A common requirement for any project is to track the created and updated date/time stamp information. Thankfully with MySQL this is a relatively straight forward task… well, at least at the pure database level.
It is always recommended to track when your records were created and updated within all tables in your database as you can guarantee that at the point when you need it most, if you don’t have it you’ll regret not having it. Particularly when debugging problems and investigating issues.
Databases rarely live in isolation these days and there are many ways of logging the created and updated times. For example, you could within your web application actually generate the timestamp for all of your Insert and Update statements throughout your codebase and that is one perfectly good way of doing it. But let’s be honest, who has time for that. This approach comes with a lot of overhead for basic requirements although it is often essential to go down this approach for more complex requirements. But for now, let’s keep things simple.
MySQL is extremely powerful when it comes to managing your data. The two commands we’re going to take a look at for this are;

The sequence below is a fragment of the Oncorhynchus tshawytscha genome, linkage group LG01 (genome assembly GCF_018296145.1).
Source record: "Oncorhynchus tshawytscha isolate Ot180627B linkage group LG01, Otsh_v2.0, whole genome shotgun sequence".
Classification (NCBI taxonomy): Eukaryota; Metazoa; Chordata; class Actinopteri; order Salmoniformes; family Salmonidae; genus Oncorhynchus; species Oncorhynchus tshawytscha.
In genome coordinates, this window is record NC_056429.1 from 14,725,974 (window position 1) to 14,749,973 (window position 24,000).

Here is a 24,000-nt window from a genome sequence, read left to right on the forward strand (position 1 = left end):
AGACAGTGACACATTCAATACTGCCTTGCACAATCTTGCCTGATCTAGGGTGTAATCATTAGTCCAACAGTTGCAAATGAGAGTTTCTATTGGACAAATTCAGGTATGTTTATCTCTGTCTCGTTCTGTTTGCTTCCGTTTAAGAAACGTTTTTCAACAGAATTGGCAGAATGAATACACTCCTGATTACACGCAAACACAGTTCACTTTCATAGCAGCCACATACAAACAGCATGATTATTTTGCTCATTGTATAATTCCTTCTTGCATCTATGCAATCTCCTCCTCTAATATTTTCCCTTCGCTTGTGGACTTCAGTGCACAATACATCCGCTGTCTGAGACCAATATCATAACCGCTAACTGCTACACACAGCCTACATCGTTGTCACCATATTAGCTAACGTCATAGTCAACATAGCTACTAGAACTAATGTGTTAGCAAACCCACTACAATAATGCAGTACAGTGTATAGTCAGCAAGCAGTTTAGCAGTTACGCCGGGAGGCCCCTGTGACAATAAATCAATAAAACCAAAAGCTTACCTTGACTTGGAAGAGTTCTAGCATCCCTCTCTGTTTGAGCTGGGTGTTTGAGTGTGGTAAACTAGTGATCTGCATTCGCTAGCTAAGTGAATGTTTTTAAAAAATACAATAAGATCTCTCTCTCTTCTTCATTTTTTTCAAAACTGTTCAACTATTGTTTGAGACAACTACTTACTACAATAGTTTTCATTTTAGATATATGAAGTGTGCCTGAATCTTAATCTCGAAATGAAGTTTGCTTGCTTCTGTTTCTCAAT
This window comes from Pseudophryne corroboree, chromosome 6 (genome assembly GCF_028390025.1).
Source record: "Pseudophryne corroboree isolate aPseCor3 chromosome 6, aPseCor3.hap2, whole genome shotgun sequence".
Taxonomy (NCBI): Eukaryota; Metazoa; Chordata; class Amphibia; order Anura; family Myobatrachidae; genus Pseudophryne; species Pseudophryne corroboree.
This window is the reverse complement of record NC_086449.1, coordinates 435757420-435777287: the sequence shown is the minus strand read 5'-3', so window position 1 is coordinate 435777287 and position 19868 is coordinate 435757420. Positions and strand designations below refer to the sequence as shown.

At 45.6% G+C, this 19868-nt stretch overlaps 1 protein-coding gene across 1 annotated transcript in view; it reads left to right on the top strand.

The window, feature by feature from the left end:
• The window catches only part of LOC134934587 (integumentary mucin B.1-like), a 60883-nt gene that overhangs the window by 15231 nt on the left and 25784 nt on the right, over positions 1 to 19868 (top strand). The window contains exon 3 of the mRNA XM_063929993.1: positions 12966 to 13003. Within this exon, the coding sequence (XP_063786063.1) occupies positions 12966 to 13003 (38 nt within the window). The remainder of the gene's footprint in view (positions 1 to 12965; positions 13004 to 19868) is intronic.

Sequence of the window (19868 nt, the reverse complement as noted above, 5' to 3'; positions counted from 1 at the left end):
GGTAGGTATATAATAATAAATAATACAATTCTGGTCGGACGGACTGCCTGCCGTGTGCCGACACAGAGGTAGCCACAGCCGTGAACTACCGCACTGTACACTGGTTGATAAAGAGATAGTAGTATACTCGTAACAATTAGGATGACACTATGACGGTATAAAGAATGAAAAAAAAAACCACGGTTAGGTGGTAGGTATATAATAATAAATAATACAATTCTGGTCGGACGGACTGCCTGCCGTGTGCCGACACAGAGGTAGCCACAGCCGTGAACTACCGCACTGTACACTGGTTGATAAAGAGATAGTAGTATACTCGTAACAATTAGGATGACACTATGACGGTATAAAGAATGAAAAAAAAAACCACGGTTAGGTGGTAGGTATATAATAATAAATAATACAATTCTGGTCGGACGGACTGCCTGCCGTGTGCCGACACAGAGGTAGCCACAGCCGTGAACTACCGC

- ON UPDATE
As you can probably imagine, this defines the default value for a column in your table. This allows you to assign a default value of your choosing based on the data type. In this case, a TIMESTAMP field which tracks the date and time. For this you can set the default to be the CURRENT_TIMESTAMP which will automatically populate your column created_date_time with the current timestamp whenever a new row is inserted.
ON UPDATE Command
And you can probably guess what this command does too…. It does something whenever a row of data is updated. You can only have one column per table that uses the ON UPDATE command so use it wisely. Again, you simply say what you want to do ON UPDATE, in this case you again want to store the CURRENT_TIMESTAMP against the field updated_date_time.
Example Alteration to a Table
Below you can see an example of how you can alter one of your database tables to have the created_date_time and updated_date_time columns with the handy MySQL features turned on so that you never have to worry about when the record was created or updated.
ALTER TABLE your_table_name ADD COLUMN created_date_time TIMESTAMP NOT NULL DEFAULT CURRENT_TIMESTAMP; ALTER TABLE your_table_name ADD COLUMN updated_date_time TIMESTAMP NOT NULL DEFAULT CURRENT_TIMESTAMP ON UPDATE CURRENT_TIMESTAMP;
Latest posts by Michael Cropper (see all)
- Understanding the Difference Between BIOS Boot Modes Legacy VS UEFI - August 31, 2021
- Election Day Ballot Box Results Using Agile Delivery Methodology - May 6, 2021
- How to Setup Let’s Encrypt on AWS EC2 Using Amazon Linux 2 - May 2, 2021